Bon voyage to Todd Chappell

We wanted to take a break from our normal programming to wish a fond farewell to our colleague Todd Chappell. Todd has been with the AU Library and Media Services since 2010, and his tenure as New Media Center Coordinator led to a customer service boom. Todd is departing the AU Library to further his … Continue reading “Bon voyage to Todd Chappell”

We wanted to take a break from our normal programming to wish a fond farewell to our colleague Todd Chappell. Todd has been with the AU Library and Media Services since 2010, and his tenure as New Media Center Coordinator led to a customer service boom. Todd is departing the AU Library to further his career in web development, and we wish the best of luck on his new adventures.

In deference to Todd’s sensibilities, we present a 23-minute montage of 80s cartoon intros. Godspeed, Mr. Chappell!

Same as it ever was? Neurological study explains why we miss film goofs

Spotting continuity errors can be both one of the most fun and one of the most annoying parts of the film-watching experience. Sometimes, odd mistakes and slip-ups are amusing and add an extra wrinkle to the appreciation of the film’s craftsmanship (Black Dynamite, HU DVD 8479, is based almost entirely around these sort of mistakes). … Continue reading “Same as it ever was? Neurological study explains why we miss film goofs”

Spotting continuity errors can be both one of the most fun and one of the most annoying parts of the film-watching experience. Sometimes, odd mistakes and slip-ups are amusing and add an extra wrinkle to the appreciation of the film’s craftsmanship (Black Dynamite, HU DVD 8479, is based almost entirely around these sort of mistakes). But finding too many noticeable errors can potentially ruin an otherwise great movie. It’s understandable if some people don’t want to know what their favorite films got wrong.

As it turns out, our brain doesn’t want us to find that out either. Last week, UC Berkeley released a fascinating study on our perception of visual change and continuity fields. Essentially, human brains are wired to smooth over discontinuous images and stimuli, allowing us to perceive that objects are changing. If a person smiles, for instance, you understand that their face has simply moved and was not instantly replaced.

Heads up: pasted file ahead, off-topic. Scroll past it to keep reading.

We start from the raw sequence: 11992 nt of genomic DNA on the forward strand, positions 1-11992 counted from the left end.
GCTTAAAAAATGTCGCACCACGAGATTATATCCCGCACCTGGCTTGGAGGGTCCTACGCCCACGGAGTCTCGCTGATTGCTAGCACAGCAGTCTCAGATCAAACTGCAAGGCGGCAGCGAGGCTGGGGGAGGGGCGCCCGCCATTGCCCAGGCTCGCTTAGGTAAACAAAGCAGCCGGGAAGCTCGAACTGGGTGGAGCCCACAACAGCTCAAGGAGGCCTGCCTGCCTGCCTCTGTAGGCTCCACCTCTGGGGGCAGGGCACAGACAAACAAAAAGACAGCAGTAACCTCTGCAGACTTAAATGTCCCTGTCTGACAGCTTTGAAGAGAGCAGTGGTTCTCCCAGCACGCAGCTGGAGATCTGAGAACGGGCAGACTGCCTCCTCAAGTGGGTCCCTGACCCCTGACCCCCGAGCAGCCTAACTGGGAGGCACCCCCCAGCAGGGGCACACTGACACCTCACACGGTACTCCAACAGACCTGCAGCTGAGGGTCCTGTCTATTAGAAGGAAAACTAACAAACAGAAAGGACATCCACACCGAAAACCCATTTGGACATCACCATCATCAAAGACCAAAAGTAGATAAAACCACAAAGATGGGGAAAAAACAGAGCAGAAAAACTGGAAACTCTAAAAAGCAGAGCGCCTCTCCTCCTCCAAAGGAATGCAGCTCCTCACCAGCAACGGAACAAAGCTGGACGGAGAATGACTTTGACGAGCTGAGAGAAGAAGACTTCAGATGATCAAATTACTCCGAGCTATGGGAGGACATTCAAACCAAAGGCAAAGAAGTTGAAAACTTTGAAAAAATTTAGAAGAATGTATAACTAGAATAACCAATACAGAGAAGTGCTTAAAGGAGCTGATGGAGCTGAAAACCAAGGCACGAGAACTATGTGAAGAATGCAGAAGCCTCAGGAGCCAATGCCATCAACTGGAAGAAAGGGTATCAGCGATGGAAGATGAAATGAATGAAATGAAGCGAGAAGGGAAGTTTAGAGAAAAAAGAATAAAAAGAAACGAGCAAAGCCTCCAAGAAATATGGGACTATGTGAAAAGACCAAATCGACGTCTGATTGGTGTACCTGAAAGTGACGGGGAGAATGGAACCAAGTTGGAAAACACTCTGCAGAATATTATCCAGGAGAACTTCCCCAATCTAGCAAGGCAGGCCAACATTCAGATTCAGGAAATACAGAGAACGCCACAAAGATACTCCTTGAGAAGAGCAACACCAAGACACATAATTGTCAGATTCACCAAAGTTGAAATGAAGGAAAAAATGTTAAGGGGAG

This has an unusual side effect when we watch movies. Our brain automatically smooths over small changes between takes and scenes, so long as the image appears largely similar, we won’t call foul. We’ve let our brains tune us out of seemingly huge goofs, like Julia Roberts eating a pancake in Pretty Woman (above). Way to let us down, lizard brain!

Learn about the AU’s Cinema Studies program TODAY!

AU’s Cinema Studies program is the source of the university’s most exciting film happenings. If you’re unfamiliar with their work, each year, the Cinema Studies program organizes a public film festival that’s held here in the AU Library. This year, their morbid food-themed series has gone swimmingly, with movies like Troll 2 and Chicken Run … Continue reading “Learn about the AU’s Cinema Studies program TODAY!”

AU’s Cinema Studies program is the source of the university’s most exciting film happenings. If you’re unfamiliar with their work, each year, the Cinema Studies program organizes a public film festival that’s held here in the AU Library. This year, their morbid food-themed series has gone swimmingly, with movies like Troll 2 and Chicken Run gathering big crowds. This is on top of providing a close-knit community of film students and scholars.

If you have been interested in pursuing degrees in literature or film, you may want to stop by the Cinema Studies information session today at 5pm! Swing by the Battelle-Tomkins Atrium at 5pm to learn about what this program offers and have a few cookies.